A home is more than just its walls, roof and windows — it’s supposed to be a space where people feel most at peace.
For Holly Lin, it was her home away from home that served as a sanctuary, as it provided her with the necessary amount of room to nurture her mental and physical development, a quality her family home couldn’t offer. While in pursuit of her education at CSUN, she found her second home in a house rental that she shared with four other students and her landlord in 2018.
“It was the first time I’ve ever experienced living on my own and having my own room,” Lin said. “My room was actually bigger than the room that my whole family was living in. It was a place that I could come home to and be alone. It was a stable place I knew I would be safe. It helped me keep my sanity.”
Two years later, she found herself in threat of losing the sanctuary she became accustomed to, while attempting to shelter-in-place.
In March, five CSUN student tenants received communication through text message from their landlord, followed by a letter, which asked them to move out by April. One of those tenants was Lin.
Tenants were given the initial text message and letter on different dates, but received one of the two forms of communication by March 20, seemingly giving them at least 11 days to make new living arrangements.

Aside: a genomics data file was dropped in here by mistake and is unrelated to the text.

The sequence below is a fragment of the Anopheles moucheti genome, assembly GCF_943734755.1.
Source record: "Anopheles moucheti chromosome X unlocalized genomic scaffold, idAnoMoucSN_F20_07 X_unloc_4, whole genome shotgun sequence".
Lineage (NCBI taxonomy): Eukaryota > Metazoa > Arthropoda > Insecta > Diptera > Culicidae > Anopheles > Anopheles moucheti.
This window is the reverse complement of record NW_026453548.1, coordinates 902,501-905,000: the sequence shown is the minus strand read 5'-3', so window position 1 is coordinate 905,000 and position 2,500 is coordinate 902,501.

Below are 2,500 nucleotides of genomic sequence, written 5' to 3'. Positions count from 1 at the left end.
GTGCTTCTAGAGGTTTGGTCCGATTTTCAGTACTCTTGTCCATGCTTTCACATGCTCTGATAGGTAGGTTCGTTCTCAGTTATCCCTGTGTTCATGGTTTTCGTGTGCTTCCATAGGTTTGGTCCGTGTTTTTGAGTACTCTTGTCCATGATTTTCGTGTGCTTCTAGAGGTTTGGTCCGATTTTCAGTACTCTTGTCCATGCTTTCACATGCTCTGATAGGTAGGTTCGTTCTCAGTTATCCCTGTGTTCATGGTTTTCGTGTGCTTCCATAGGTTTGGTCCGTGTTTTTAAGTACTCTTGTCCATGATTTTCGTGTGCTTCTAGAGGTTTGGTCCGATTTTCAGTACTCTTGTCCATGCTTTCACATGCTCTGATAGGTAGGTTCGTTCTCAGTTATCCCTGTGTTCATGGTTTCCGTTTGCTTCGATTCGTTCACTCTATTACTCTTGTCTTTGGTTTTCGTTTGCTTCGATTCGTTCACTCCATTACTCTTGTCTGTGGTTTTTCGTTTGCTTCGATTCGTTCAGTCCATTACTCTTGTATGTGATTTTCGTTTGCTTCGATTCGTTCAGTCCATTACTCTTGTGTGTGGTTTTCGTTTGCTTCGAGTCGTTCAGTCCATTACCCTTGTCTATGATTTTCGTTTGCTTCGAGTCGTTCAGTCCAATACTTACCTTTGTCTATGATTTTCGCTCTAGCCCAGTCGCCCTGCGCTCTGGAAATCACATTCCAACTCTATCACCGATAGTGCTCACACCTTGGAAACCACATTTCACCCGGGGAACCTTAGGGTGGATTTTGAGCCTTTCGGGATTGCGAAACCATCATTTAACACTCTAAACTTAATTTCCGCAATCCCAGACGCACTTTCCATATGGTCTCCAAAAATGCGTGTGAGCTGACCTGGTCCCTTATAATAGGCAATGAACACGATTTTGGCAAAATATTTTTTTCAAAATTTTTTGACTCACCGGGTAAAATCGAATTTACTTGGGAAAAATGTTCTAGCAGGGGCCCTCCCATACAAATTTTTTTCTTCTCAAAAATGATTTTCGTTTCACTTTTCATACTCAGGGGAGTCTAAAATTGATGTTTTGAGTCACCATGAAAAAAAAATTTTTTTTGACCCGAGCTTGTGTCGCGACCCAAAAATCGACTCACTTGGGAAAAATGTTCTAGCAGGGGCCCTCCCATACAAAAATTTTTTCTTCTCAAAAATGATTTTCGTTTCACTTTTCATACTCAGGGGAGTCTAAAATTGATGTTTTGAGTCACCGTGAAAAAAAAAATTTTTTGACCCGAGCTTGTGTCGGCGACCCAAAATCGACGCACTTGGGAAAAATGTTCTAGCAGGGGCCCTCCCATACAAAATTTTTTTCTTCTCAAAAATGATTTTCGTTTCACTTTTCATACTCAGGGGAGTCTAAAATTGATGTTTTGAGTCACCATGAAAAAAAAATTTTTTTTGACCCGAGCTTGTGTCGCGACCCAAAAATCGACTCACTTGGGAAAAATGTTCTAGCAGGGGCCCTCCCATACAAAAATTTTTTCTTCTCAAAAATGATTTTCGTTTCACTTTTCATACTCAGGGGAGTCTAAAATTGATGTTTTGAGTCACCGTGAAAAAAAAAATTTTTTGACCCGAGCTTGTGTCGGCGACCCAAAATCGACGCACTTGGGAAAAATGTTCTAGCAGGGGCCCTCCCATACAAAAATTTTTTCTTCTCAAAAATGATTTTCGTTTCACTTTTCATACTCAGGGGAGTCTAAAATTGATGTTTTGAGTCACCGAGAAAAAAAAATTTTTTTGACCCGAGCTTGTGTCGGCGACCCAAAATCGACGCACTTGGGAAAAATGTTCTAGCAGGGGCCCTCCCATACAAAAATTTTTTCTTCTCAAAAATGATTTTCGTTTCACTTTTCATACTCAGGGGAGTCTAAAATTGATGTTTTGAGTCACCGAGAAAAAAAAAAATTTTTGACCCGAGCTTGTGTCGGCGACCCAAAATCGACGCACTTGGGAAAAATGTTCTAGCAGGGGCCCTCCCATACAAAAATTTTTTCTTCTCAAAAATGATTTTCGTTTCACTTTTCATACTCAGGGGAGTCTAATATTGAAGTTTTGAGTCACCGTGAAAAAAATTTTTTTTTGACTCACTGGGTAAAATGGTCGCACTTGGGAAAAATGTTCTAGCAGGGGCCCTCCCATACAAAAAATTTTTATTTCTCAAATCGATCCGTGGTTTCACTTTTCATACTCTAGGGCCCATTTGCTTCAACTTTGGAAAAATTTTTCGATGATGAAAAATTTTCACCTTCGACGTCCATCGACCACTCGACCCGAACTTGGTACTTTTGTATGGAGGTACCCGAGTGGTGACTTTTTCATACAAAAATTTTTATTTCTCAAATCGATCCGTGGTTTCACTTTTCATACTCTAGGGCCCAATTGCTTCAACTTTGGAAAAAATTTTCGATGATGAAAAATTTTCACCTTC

The tenants believed the letter was an official eviction notice and eventually moved out.
Local and state orders were put in place to slow the spread of the virus and in the process, they should in theory act to avoid the displacement of tenants from evictions during this wide-spread pandemic. But some landlords are continuing to threaten tenants with unlawful evictions, despite these orders, and tenants may end up voluntarily vacating to comply with the suspected notice because they don’t know their rights as tenants.
“I think now, more than before the pandemic and crisis hit, people need to inform and educate themselves on what their rights are, not only generally, but also specifically to the circumstances — informing themselves on what the local ordinances say and do and understanding what the county and state protections are,” said Jorge Rivera, the Southern California Regional Coordinator of Tenants Together.